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To the Editor.—
It would appear at first that the article by Marsh (235:45, 1976), advocating practices of the British National Health Services, was misplaced, rather belonging in the JAMA 75 YEARS AGO section. It is hard to believe that he is serious when he proudly proclaims that he treats two thirds of his patients with acute myocardial infarction at home, obviously without the benefit of cardiac monitoring. Acute myocardial infarction patients here in Blue Earth, Minn, were treated that way years ago with a 40% mortality; now they are treated in hospital coronary care units with a 10% mortality. It is doubtful that acute myocardial infarction patients are treated in their homes in England because it is a better means of medical care, rather it is likely to be in answer to England's shortage of hospital beds (no new hospital construction) under their costly, inefficient British National Health Services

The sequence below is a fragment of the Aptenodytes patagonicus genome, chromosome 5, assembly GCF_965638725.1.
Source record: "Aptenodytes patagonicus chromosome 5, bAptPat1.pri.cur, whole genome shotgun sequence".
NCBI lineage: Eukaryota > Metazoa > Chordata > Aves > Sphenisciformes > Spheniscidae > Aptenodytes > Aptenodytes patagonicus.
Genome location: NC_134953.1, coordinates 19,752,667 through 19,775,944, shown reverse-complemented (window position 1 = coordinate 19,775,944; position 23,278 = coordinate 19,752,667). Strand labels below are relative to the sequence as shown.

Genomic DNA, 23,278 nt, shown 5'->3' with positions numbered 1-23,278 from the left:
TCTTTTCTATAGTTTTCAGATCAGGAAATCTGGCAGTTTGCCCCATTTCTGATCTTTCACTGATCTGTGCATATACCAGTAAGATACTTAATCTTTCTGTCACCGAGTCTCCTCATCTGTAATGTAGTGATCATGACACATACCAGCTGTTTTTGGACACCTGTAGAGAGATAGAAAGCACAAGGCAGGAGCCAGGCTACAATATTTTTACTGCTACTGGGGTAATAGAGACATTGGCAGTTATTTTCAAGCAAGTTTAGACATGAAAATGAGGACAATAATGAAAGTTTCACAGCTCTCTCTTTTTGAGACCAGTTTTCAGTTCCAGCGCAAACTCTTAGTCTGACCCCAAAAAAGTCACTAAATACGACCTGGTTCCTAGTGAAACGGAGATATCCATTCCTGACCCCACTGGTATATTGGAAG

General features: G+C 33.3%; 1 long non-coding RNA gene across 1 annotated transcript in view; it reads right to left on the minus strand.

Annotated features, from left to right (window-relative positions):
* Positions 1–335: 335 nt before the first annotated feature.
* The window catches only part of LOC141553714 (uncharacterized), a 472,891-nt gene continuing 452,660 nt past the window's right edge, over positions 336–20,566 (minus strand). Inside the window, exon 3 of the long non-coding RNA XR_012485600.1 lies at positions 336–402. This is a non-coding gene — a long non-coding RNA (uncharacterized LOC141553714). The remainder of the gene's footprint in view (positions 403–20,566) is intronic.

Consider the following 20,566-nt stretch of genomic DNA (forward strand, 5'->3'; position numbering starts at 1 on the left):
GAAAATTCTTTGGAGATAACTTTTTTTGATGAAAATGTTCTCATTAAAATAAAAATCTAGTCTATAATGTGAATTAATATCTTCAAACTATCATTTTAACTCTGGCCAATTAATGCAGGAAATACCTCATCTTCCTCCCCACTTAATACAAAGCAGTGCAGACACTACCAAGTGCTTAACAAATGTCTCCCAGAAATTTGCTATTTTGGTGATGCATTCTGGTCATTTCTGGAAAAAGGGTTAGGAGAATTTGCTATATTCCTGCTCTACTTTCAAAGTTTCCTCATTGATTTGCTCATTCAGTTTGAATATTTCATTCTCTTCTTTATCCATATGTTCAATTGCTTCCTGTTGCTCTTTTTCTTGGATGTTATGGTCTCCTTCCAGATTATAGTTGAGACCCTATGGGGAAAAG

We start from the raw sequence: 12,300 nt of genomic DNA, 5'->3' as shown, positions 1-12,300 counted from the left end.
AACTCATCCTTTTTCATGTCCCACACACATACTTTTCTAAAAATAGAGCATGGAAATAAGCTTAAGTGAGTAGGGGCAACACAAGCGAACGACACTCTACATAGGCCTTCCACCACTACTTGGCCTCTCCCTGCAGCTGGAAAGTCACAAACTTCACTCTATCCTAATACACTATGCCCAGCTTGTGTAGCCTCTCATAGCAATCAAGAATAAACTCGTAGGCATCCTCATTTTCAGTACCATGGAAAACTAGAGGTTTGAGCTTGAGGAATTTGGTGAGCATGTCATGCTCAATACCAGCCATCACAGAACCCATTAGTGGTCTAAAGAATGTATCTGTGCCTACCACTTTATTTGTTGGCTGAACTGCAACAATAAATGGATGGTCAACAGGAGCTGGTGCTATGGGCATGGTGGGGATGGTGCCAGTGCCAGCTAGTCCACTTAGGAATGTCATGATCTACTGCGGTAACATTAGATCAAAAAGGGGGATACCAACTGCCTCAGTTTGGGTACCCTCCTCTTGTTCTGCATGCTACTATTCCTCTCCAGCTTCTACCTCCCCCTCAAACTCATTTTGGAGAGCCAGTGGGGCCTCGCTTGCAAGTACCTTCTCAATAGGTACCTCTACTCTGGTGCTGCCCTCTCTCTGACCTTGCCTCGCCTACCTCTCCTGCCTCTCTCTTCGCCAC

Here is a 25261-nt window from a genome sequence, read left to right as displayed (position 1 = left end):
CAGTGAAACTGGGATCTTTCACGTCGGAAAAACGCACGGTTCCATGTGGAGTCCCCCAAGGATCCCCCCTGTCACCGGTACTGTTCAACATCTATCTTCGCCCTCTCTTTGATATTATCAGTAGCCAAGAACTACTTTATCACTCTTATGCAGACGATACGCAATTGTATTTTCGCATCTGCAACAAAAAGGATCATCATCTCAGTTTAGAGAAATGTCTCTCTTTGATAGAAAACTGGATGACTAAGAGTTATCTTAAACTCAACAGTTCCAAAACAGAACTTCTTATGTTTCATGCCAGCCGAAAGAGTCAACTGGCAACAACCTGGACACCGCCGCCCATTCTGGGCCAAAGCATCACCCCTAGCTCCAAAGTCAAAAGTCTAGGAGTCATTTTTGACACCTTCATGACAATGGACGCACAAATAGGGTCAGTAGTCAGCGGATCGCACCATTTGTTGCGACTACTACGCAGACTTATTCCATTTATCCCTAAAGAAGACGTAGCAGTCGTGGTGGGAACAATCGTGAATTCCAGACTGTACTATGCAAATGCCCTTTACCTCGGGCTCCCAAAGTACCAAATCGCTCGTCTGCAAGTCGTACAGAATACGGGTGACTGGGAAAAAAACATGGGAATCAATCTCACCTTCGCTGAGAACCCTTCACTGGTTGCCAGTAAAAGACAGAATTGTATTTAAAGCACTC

Anderson JW. Acute Myocardial Infarction Treated at Home. JAMA. 1976;235(14):1426. doi:10.1001/jama.1976.03260400014014